Scott Pullen may be one of the statesmen-like pillars of Sydney’s dance music community since its late-1980s genesis, but his influence now extends much further – in fact, circa 2012 you’re as likely to see him at the controls in a nightclub in Melbourne, Bali, Europe, South America or the United States as you are rocking dancefloors in his home town. Provided, of course, that he hasn’t been snapped up by a growing list of corporate clients to set the scene for their big night, or whisked away to Queensland’s Double Island by Keanu Reeves to soundtrack the birth of another New Year for his posse of Hollywood royalty and sporting legends.
Whatever the occasion, Scott’s philosophy as a DJ is simple – to deliver the music he loves with energy and passion, every time. “I’m thoroughly in the zone when I’m DJing and I’m experiencing pure joy,” Scott says, “and I think that energy is quite infectious and ends up infecting my audience.” And exactly what that audience hears is always tailored for the occasion. Scott’s a house DJ at heart, but you can expect him to deliver big room tech house or progressive to the main rooms of the world, deeper jazz and disco influenced sounds in more refined surrounds, or “dark, dirty tribal” if he’s got the late shift at one of clubland’s sleazy, underground gay parties.
This versatility was in place when Scott first found himself in the DJ booth in Newcastle in the mid-1980s. He filled in for the absentee DJ with such aplomb that night that he quit his position behind the bar at the same venue to take a permanent role behind the decks – 12 months later he kicked off a three year stint at now defunct Sydney hotspot The Tivoli and graduated to the RAT parties at the Hordern Pavilion, spinning the music of electronic icons like New Order and Depeche Mode and old-skool funk before the acid house revolution changed the nightclub landscape forever.
Scott greets questions on his proudest achievements with a wry chuckle, like there’s a story behind every gig that’s not quite fit for public consumption. His honour roll is certainly no laughing matter though: he played to 100,000 in The Domain for the official closing party of the Sydney 2000 Olympics, took the stage between Raphael Sebbag from United Future Organisation and Rabbit In The Moon (“a 90 minute window of opportunity to cut loose,” as he describes it) at the 2008 World DJ Festival in Seoul, played the Gold Coast’s salubrious Palazzo Versace along the Freemasons on New Year’s Eve 2009/10, then just a few months later was asked to open for the legendary Carl Cox for Sydney’s world famous Mardi Gras party. Add residencies at super clubs including Home and Tank in the noughties, not to mention support slots for Armand Van Helden, Fatboy Slim, Steve Lawler, Masters at Work and Groove Armada among many more, and it’s one impressive highlights reel.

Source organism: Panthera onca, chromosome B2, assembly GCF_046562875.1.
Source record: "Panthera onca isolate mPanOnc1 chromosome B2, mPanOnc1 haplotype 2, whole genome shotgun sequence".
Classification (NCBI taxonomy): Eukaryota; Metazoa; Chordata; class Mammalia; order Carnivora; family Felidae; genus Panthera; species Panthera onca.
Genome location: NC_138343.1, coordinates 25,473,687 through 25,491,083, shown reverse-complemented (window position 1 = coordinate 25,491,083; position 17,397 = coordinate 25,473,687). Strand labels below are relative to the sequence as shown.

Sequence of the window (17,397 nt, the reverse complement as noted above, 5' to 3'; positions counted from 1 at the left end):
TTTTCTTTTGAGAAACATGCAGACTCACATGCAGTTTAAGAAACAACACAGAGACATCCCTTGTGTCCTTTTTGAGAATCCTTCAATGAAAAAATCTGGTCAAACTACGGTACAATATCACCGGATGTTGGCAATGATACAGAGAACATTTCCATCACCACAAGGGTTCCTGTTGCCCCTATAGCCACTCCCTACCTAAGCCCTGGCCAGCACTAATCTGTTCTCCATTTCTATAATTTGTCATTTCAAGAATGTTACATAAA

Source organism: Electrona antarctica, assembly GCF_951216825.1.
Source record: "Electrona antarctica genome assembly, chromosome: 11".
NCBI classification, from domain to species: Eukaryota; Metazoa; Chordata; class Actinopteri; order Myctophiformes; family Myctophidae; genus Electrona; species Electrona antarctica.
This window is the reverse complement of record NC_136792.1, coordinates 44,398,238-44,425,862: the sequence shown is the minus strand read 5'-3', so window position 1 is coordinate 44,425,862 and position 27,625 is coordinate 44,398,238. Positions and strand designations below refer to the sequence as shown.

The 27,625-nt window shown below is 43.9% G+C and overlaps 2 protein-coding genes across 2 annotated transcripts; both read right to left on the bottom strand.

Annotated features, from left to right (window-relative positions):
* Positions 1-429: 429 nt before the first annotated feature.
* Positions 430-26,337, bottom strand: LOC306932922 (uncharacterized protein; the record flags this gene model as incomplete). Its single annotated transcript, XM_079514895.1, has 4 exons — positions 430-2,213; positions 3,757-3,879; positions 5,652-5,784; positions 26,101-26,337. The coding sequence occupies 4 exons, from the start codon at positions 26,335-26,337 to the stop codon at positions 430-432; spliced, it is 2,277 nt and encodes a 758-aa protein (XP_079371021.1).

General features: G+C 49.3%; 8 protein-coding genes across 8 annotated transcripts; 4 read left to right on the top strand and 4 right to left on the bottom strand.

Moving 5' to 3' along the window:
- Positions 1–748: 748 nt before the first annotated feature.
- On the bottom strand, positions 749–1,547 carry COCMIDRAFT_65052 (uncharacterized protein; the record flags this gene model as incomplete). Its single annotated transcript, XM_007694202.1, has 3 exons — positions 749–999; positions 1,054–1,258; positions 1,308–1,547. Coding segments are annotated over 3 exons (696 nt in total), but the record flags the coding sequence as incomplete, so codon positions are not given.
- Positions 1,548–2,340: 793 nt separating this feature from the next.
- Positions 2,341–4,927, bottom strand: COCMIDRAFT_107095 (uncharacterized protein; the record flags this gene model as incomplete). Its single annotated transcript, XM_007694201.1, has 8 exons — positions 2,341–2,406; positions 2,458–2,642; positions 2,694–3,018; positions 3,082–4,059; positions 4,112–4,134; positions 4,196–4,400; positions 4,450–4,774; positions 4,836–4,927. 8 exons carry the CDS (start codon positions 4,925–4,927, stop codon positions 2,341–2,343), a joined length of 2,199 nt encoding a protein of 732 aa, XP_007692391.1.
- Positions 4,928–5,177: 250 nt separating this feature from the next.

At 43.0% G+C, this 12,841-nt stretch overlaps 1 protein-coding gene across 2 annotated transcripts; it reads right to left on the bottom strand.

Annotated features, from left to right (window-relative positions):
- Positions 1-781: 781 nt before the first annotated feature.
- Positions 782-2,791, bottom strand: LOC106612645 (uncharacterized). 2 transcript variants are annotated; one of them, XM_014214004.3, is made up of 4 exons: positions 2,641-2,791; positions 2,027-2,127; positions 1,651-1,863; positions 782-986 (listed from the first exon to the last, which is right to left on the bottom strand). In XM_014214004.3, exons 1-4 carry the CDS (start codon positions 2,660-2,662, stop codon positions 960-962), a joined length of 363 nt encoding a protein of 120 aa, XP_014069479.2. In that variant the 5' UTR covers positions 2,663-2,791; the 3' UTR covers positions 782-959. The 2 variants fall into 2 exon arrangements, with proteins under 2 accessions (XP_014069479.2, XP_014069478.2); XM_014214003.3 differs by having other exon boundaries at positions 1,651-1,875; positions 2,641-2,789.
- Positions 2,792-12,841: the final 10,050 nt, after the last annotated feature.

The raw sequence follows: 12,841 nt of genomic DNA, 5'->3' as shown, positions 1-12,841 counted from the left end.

2012 sees Scott continue the touring exploits that in 2011 took through the South America centres of Rio De Janeiro, São Paulo, Búzios, Punta del Este and Buenos Aires. His 2012 tour diary includes a return to Seoul for the World DJ Festival for the first time since 2009 followed by dates in Beijing, Shanghai and Hong Kong, while the clubs of New York City come calling in August. In between these commitments, Scott somehow finds the time to book gigs for over 50 DJs on the books of The Groove Academy DJ agency he founded out of necessity in 1994 and also spearheads a live/DJ fusion ensemble of the same name. He’s also programmed four music channels for Australia’s cable television network, Foxtel, supplied music theming advice for high end cocktail bars and even been sought by fashion designers to deliver the backing track for their runway shows.
But after all this time, it’s still the connection between DJ and audience that keeps this music guru coming back to the DJ booth – and as long as Scott’s having a good time, you can guarantee the floor in front of him is lost in the moment as well.